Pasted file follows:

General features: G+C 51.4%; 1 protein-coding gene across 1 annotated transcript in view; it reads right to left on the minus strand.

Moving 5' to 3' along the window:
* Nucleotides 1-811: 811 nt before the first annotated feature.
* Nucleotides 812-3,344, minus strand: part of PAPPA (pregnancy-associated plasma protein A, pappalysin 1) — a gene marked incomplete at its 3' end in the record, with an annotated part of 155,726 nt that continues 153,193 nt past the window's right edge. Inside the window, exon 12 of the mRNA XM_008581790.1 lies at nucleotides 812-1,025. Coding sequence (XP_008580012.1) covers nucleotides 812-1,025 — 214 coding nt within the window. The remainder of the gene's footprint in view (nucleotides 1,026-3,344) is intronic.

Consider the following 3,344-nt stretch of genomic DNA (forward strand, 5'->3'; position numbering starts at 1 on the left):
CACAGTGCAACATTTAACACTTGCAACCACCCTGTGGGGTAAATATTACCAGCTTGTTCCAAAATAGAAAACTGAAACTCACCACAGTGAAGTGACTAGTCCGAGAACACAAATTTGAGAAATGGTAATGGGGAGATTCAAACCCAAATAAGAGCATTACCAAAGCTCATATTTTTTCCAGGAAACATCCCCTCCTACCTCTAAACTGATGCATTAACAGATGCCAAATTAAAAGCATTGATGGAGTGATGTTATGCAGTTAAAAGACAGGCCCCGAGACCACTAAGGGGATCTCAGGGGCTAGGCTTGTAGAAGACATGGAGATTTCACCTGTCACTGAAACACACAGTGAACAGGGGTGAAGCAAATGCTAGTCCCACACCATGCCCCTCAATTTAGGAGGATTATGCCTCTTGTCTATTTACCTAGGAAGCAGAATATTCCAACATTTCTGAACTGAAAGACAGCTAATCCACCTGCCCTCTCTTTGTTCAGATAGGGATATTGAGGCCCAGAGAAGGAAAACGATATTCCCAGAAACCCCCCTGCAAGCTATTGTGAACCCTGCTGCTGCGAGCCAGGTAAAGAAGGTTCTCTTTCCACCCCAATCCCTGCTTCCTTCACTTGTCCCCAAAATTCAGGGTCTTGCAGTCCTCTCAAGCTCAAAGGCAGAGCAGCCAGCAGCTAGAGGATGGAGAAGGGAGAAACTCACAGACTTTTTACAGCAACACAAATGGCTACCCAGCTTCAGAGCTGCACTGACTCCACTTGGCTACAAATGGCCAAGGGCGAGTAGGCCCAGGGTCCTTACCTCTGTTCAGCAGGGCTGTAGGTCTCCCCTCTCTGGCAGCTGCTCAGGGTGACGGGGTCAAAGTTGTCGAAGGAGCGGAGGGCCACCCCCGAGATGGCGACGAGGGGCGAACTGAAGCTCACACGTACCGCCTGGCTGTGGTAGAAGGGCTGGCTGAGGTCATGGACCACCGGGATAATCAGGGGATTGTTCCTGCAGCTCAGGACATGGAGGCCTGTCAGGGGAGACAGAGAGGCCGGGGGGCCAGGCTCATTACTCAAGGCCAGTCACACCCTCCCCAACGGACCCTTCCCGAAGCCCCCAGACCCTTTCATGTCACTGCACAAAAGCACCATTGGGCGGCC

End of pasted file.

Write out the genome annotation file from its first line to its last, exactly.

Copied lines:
General features: G+C 51.4%; 1 protein-coding gene across 1 annotated transcript in view; it reads right to left on the minus strand.

Moving 5' to 3' along the window:
* Nucleotides 1-811: 811 nt before the first annotated feature.
* Nucleotides 812-3,344, minus strand: part of PAPPA (pregnancy-associated plasma protein A, pappalysin 1) — a gene marked incomplete at its 3' end in the record, with an annotated part of 155,726 nt that continues 153,193 nt past the window's right edge. Inside the window, exon 12 of the mRNA XM_008581790.1 lies at nucleotides 812-1,025. Coding sequence (XP_008580012.1) covers nucleotides 812-1,025 — 214 coding nt within the window. The remainder of the gene's footprint in view (nucleotides 1,026-3,344) is intronic.

Consider the following 3,344-nt stretch of genomic DNA (forward strand, 5'->3'; position numbering starts at 1 on the left):
CACAGTGCAACATTTAACACTTGCAACCACCCTGTGGGGTAAATATTACCAGCTTGTTCCAAAATAGAAAACTGAAACTCACCACAGTGAAGTGACTAGTCCGAGAACACAAATTTGAGAAATGGTAATGGGGAGATTCAAACCCAAATAAGAGCATTACCAAAGCTCATATTTTTTCCAGGAAACATCCCCTCCTACCTCTAAACTGATGCATTAACAGATGCCAAATTAAAAGCATTGATGGAGTGATGTTATGCAGTTAAAAGACAGGCCCCGAGACCACTAAGGGGATCTCAGGGGCTAGGCTTGTAGAAGACATGGAGATTTCACCTGTCACTGAAACACACAGTGAACAGGGGTGAAGCAAATGCTAGTCCCACACCATGCCCCTCAATTTAGGAGGATTATGCCTCTTGTCTATTTACCTAGGAAGCAGAATATTCCAACATTTCTGAACTGAAAGACAGCTAATCCACCTGCCCTCTCTTTGTTCAGATAGGGATATTGAGGCCCAGAGAAGGAAAACGATATTCCCAGAAACCCCCCTGCAAGCTATTGTGAACCCTGCTGCTGCGAGCCAGGTAAAGAAGGTTCTCTTTCCACCCCAATCCCTGCTTCCTTCACTTGTCCCCAAAATTCAGGGTCTTGCAGTCCTCTCAAGCTCAAAGGCAGAGCAGCCAGCAGCTAGAGGATGGAGAAGGGAGAAACTCACAGACTTTTTACAGCAACACAAATGGCTACCCAGCTTCAGAGCTGCACTGACTCCACTTGGCTACAAATGGCCAAGGGCGAGTAGGCCCAGGGTCCTTACCTCTGTTCAGCAGGGCTGTAGGTCTCCCCTCTCTGGCAGCTGCTCAGGGTGACGGGGTCAAAGTTGTCGAAGGAGCGGAGGGCCACCCCCGAGATGGCGACGAGGGGCGAACTGAAGCTCACACGTACCGCCTGGCTGTGGTAGAAGGGCTGGCTGAGGTCATGGACCACCGGGATAATCAGGGGATTGTTCCTGCAGCTCAGGACATGGAGGCCTGTCAGGGGAGACAGAGAGGCCGGGGGGCCAGGCTCATTACTCAAGGCCAGTCACACCCTCCCCAACGGACCCTTCCCGAAGCCCCCAGACCCTTTCATGTCACTGCACAAAAGCACCATTGGGCGGCC